The world of Bernice Summerfield can be quite amusing – her apparent status as a goddess of inebriation should speak for itself, and the scripts are liberally peppered with witticisms and absurdism.  That duly noted, the series has a similar tendency to play things a tad broad – this is not the more intellectual wryness of Who, or the bemused pokes at stuffiness and blinkered academia of the Scarifyers.

Where things go wrong (or right, if one is so inclined humoristically) is in the relative crassness of tone – while well written and not unfamiliar with the vagaries of history (when our futuristic archaeologist does in fact venture into the annals of genuine recorded history, rather than a more fantastic and speculative sci-fi variation thereof), Benny treads a relatively lowbrow territory marked by sex jokes (remember when she met Socrates?) and relationship humor.  While a bit reductio ad absurdam, one can think of the series as a sort of feminist lens variation of a Kevin Smith film, albeit one without the comics, pop culture or fart jokes.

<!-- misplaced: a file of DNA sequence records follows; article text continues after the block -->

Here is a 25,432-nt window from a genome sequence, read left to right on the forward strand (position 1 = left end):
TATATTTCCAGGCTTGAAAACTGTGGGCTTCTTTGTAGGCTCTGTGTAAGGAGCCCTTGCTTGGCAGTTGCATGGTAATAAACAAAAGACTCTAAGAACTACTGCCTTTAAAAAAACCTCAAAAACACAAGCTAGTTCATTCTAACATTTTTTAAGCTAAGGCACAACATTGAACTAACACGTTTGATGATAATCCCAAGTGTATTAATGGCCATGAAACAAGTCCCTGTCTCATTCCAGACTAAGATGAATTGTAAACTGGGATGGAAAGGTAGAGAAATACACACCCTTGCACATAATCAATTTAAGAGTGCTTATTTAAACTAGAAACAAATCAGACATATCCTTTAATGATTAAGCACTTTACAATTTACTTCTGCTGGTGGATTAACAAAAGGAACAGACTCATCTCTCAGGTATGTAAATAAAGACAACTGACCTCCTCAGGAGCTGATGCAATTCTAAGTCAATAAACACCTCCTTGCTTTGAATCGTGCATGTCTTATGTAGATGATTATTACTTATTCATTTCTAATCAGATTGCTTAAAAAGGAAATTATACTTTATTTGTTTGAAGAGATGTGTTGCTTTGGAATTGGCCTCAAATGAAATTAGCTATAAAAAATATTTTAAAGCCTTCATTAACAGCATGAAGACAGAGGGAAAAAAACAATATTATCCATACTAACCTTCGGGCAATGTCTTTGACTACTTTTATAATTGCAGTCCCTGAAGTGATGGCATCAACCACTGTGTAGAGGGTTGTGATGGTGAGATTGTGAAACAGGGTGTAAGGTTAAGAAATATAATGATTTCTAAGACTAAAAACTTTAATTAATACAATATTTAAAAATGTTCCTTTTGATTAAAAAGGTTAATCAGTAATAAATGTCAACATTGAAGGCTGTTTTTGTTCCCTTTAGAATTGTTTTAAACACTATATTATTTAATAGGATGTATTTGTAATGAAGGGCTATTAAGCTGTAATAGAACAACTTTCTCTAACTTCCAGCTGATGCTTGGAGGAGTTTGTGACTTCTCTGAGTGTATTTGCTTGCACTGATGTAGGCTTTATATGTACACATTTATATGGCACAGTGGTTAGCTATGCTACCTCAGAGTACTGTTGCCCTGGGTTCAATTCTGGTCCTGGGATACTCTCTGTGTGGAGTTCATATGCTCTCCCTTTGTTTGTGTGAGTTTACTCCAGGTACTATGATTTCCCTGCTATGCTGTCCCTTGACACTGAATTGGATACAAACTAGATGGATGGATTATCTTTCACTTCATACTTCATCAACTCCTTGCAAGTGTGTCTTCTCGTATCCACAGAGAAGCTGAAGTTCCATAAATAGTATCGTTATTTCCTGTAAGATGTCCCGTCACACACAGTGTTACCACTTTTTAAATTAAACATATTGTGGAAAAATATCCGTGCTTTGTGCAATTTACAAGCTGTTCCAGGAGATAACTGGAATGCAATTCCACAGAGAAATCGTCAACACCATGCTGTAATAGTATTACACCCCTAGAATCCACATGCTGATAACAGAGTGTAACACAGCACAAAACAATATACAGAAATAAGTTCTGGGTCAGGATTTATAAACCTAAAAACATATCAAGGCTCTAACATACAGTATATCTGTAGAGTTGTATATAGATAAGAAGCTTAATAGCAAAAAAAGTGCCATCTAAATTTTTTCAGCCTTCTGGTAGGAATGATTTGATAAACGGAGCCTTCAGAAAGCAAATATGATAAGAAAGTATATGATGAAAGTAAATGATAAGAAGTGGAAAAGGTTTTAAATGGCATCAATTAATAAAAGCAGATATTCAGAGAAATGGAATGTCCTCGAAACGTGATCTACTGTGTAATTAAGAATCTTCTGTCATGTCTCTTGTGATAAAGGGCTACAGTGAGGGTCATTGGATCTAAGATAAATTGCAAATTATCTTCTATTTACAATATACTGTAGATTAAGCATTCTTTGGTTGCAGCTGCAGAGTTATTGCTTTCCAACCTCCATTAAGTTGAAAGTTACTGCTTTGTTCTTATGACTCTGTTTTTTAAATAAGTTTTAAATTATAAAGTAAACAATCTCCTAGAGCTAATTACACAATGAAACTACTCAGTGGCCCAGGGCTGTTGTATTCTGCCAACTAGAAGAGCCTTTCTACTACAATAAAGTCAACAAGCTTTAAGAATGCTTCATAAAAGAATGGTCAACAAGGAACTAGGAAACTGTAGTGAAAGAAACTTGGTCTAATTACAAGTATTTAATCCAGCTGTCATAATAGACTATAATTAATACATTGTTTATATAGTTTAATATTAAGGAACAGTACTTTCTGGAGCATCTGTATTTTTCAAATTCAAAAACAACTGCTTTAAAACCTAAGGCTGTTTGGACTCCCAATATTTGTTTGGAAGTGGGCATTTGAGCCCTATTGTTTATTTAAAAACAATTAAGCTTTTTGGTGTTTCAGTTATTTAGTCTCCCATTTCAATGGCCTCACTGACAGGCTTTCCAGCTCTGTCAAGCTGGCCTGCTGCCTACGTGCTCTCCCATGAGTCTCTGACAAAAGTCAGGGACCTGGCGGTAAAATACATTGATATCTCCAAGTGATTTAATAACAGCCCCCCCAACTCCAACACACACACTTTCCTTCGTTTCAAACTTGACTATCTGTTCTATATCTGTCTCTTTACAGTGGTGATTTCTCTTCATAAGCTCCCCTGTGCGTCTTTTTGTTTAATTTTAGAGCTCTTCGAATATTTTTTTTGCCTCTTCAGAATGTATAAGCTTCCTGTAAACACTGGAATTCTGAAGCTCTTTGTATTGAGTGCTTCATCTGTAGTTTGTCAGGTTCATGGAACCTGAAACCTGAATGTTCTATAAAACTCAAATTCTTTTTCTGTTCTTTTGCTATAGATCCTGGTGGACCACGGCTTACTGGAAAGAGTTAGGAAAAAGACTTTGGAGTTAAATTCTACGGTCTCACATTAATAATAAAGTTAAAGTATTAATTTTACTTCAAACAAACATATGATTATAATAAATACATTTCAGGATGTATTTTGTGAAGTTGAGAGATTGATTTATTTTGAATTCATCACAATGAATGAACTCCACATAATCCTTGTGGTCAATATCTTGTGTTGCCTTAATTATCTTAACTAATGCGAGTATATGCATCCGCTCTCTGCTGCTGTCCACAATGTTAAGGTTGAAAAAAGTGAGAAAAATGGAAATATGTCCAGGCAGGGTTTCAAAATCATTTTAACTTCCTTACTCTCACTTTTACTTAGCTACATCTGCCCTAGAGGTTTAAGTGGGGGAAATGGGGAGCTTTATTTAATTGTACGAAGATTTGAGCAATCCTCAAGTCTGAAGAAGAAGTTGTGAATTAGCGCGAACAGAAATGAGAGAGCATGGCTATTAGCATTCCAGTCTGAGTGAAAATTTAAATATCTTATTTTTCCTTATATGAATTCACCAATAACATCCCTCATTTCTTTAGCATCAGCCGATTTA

That said, once one becomes inclined to the rather off kilter tonality of the series by comparison with the generally more serious, darker toned (and often more highbrow and intellectually informed) Who lines, what the listener emerges with is a likeably flawed leading lady, who takes little seriously, least of all herself.

While her son Peter proves quite irritating at all stages of development and many of her changing supporting cast are somewhat less than loveable (hang on, we’ll get there), I have come to understand the lady a bit better, as less of a cipher and cliche and more of a (theoretical) person in her own right.

Having felt like I finally caught up (more or less) and made some vague sort of sense of the character and her world (and some of the major characters in it), I rejoin matters in what seems to be a very different milieu and operating dynamic.  In point of fact, this is a far calmer, quite mellowed Benny, and further one content to step back out of the spotlight for the better part of the run.